Creative Quarantine – Productive isolation tips for music makers
Soon lots of people will be working from home, so we’ve put together some productive isolation tips for music makers.
What are the challenges of working in your home studio?
A lot of home studios will be turning into makeshift home offices over the next few months.
Here are some tips for staying productive while working and being creative in isolation.
The Early Bird
It may not be the same for everyone, but I feel much more creative early in the morning.
Maybe it’s the inspiration from dreamland or the lack of stress from a day’s work that gets in the way, but I find it helps to get a head start with a creative session – it may also put you on a good footing for the rest of the day!
For DJs, performers and other nocturnal beings – making the change to your sleeping patterns can be tough.
It helps to plan the next day’s activities before packing it in, and get an early night. Make space for yourself to hit the ground running the following morning.
Zoning your workspace is a simple and effective way to trick your brain into “switching modes” when you need it to.
If you’re confined to your studio desk all day while working from home, spending any more time at the same desk is probably the least likely thing you will want to do.
Zoning specific areas for work and play certainly helps with this.
We don’t all have the luxury of separate rooms, but even using a different chair and different lighting can help to trick the brain.
If you have a laptop, set it up on your kitchen counter and do some work while standing.
Take A Breather
It can be tempting to spend all the extra time you have on music production when I first started working from home – I kid you not, I had a DAW open in the background 24/7.
I quickly worked out that this is not a healthy practice for sparking creativity – more of an excuse to procrastinate every time an idea strikes.
If you’re getting bored or overwhelmed in isolation, take a 5-minute time-out in your garden, balcony or front porch.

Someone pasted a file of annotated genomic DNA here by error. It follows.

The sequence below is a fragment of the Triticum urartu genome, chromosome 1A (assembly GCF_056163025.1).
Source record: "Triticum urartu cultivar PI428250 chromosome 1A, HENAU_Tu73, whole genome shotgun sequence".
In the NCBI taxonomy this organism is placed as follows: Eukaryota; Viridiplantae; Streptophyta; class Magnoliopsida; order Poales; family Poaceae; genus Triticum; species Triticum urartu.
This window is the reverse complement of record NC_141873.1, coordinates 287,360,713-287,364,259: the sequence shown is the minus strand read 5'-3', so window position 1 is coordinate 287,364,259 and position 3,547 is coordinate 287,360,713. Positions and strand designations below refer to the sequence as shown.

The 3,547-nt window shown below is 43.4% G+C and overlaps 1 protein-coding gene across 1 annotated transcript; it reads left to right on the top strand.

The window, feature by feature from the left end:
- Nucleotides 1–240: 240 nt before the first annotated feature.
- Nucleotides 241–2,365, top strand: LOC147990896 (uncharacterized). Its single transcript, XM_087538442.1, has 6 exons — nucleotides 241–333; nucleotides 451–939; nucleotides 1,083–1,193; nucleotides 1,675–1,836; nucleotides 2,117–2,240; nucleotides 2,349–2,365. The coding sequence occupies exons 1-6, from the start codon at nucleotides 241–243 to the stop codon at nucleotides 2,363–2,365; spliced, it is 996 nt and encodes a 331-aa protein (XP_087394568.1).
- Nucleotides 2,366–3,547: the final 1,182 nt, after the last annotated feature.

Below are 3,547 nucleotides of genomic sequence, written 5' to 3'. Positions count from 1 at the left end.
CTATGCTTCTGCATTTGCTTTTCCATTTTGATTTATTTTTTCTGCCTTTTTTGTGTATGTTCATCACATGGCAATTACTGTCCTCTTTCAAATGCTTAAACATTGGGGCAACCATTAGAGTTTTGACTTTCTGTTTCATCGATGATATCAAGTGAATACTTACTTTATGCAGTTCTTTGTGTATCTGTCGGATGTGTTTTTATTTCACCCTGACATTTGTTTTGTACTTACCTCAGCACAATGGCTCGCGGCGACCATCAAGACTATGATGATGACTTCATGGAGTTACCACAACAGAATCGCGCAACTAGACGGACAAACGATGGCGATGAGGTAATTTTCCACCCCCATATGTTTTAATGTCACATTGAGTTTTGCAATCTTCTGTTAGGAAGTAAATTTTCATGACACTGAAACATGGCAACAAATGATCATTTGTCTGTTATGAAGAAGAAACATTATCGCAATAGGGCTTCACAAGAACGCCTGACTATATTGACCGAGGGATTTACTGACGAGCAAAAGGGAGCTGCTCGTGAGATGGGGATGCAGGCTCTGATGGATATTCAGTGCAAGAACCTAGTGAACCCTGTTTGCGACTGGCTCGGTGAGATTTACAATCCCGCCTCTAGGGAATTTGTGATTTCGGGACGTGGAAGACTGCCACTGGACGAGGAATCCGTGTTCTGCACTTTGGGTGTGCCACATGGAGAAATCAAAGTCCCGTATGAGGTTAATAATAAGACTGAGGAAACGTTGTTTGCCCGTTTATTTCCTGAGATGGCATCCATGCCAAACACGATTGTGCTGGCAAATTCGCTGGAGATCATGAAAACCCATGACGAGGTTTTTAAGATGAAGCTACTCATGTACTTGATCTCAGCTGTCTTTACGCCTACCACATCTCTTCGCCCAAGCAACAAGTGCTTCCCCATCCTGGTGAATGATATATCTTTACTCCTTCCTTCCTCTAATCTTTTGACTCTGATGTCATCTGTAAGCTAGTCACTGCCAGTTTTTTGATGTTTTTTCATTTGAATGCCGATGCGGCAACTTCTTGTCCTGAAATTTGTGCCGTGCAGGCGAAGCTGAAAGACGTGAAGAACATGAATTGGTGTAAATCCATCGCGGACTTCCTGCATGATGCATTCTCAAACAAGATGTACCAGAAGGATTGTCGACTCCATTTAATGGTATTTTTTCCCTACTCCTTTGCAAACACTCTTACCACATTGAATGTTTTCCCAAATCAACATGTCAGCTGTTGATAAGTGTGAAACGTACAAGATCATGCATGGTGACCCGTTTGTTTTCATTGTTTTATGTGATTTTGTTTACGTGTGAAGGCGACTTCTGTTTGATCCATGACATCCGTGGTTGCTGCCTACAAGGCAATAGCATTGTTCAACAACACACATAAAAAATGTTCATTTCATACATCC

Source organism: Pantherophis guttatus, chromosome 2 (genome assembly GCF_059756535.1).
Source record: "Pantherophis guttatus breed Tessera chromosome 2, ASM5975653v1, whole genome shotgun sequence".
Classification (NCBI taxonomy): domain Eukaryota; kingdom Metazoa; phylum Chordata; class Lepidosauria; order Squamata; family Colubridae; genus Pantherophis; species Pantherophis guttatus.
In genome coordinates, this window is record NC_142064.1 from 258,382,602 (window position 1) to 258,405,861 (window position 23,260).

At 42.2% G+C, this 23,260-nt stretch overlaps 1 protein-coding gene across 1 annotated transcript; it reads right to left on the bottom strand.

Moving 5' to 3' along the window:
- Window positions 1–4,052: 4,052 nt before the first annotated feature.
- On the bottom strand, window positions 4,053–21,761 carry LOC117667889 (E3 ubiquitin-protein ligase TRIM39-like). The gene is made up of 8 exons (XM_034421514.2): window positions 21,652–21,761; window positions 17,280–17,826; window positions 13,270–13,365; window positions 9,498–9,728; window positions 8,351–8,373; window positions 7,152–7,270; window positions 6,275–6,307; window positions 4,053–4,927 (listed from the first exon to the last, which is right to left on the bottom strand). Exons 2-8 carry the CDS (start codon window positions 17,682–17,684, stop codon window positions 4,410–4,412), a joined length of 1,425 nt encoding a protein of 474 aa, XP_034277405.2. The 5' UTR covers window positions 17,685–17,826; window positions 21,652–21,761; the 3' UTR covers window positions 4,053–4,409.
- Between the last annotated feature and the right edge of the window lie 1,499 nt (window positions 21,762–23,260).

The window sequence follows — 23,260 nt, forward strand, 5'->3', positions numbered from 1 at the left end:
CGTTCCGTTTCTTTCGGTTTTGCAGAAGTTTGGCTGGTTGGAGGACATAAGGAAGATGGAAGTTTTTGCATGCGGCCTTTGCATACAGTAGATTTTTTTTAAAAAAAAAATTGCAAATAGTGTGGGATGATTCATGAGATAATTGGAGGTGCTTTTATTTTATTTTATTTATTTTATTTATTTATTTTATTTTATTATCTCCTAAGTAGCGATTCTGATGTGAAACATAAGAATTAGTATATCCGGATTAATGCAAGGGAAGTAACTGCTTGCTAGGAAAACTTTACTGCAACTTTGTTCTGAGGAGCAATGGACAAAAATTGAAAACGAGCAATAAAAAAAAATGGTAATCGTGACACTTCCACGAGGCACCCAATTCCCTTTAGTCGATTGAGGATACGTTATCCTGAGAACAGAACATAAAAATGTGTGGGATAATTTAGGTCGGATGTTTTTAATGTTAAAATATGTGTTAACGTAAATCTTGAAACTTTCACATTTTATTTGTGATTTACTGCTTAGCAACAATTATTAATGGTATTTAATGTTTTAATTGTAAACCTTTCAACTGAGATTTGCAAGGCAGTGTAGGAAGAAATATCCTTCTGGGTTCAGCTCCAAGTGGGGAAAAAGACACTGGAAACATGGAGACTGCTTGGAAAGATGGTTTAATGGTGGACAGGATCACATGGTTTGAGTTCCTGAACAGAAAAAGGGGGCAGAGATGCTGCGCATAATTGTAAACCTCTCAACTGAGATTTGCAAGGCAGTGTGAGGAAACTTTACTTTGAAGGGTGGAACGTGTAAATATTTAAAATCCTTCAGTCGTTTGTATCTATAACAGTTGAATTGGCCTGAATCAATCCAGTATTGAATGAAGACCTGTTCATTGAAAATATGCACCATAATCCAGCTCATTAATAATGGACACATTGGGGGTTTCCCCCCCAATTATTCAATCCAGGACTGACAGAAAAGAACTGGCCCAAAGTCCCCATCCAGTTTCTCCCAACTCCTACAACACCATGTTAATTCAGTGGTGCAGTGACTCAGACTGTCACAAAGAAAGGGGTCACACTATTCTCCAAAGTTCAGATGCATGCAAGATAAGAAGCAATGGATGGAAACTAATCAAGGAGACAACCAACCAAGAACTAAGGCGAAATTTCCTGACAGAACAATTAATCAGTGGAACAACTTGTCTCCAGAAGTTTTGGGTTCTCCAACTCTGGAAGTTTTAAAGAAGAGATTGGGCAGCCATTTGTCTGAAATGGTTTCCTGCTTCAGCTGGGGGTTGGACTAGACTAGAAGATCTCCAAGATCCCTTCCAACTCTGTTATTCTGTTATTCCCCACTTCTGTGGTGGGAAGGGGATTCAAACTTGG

Trust me, you’re not going to reinvent the wheel in those 5 minutes anyway – and more often than not, you get back into it with a fresh perspective and set of ideas to apply.
If you’re a smoker, try and schedule your smoke-breaks outside.
If you drink a lot of coffee or tea, do so outside if you can, generally try and spend any non-productive time outside of your productive zones.
A schedule can help you stay focused, whether you schedule every hour of the day or just a few goals to achieve by certain times throughout the day – doing this will help fight procrastination and in some cases speed up the decision making process.
I use a whiteboard and before I finish up for the day, I will write down a bunch of goals for the following day.
Ticking these off one by one creates a sense of momentum and helps you to stay focused on the end goal – an empty whiteboard.
Schedule a start and endpoint, don’t work into the night and be realistic with your goals.
One thing a lot of first-timers working from home forget, is to factor in that hour or two of daily commute and the downtime in the office – you know when you just don’t feel like doing anything.
Working from home can save you several hours of productive downtime, so don’t be afraid to finish up a few hours ahead of when you would usually do so in the office.
This one goes hand-in-hand with time management and taking breathers.
Create a solid schedule and set of goals, and stay focused – you will be amazed how quickly and effectively you can work and stay creative.
The brain muscle…
I like to think of the creative part of the brain like a muscle, exercising it will ultimately help you focus when you need to be creative – however much like a real muscle, over-extending it can exhaust your creative juices.
These productive isolation tips come from my personal experiences of working from home in a creative space. I hope they can help you too.